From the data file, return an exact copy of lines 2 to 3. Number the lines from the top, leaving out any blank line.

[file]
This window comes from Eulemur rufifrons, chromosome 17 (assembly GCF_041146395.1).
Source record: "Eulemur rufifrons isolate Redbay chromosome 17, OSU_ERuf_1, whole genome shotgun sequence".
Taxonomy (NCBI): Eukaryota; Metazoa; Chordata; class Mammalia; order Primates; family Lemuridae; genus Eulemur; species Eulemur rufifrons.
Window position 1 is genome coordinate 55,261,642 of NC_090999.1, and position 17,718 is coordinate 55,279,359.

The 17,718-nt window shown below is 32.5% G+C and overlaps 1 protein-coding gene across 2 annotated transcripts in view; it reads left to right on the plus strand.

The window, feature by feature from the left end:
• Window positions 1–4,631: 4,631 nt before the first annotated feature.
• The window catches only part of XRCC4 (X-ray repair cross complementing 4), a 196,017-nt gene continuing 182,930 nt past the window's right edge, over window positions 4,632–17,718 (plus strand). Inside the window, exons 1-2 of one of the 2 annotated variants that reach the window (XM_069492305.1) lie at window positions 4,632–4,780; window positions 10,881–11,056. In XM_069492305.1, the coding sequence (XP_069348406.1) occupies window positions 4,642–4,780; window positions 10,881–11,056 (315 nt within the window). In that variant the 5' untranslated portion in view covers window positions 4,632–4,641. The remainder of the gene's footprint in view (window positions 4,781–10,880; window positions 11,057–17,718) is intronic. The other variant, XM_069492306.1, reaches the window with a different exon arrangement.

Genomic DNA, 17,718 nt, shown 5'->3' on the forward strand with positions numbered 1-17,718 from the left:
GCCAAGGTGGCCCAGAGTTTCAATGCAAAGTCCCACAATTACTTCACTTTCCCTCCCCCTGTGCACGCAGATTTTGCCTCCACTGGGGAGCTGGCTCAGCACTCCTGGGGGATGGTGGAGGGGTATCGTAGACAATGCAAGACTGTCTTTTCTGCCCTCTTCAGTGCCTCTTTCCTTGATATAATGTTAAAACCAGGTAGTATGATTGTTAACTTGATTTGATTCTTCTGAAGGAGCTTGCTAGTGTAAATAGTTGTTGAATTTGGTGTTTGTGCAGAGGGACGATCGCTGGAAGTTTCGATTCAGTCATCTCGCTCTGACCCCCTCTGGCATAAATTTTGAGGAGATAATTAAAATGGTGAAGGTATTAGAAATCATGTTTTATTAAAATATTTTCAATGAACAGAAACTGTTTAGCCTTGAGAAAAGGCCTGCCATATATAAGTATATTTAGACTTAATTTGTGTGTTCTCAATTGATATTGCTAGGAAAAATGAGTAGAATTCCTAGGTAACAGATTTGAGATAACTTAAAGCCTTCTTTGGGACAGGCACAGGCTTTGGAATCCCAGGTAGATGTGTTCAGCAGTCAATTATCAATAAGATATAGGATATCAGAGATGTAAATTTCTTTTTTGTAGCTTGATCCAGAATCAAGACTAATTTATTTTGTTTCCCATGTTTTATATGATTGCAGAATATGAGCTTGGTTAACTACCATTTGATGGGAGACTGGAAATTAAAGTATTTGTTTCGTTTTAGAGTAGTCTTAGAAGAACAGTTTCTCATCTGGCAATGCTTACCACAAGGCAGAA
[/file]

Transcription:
Source record: "Eulemur rufifrons isolate Redbay chromosome 17, OSU_ERuf_1, whole genome shotgun sequence".
Taxonomy (NCBI): Eukaryota; Metazoa; Chordata; class Mammalia; order Primates; family Lemuridae; genus Eulemur; species Eulemur rufifrons.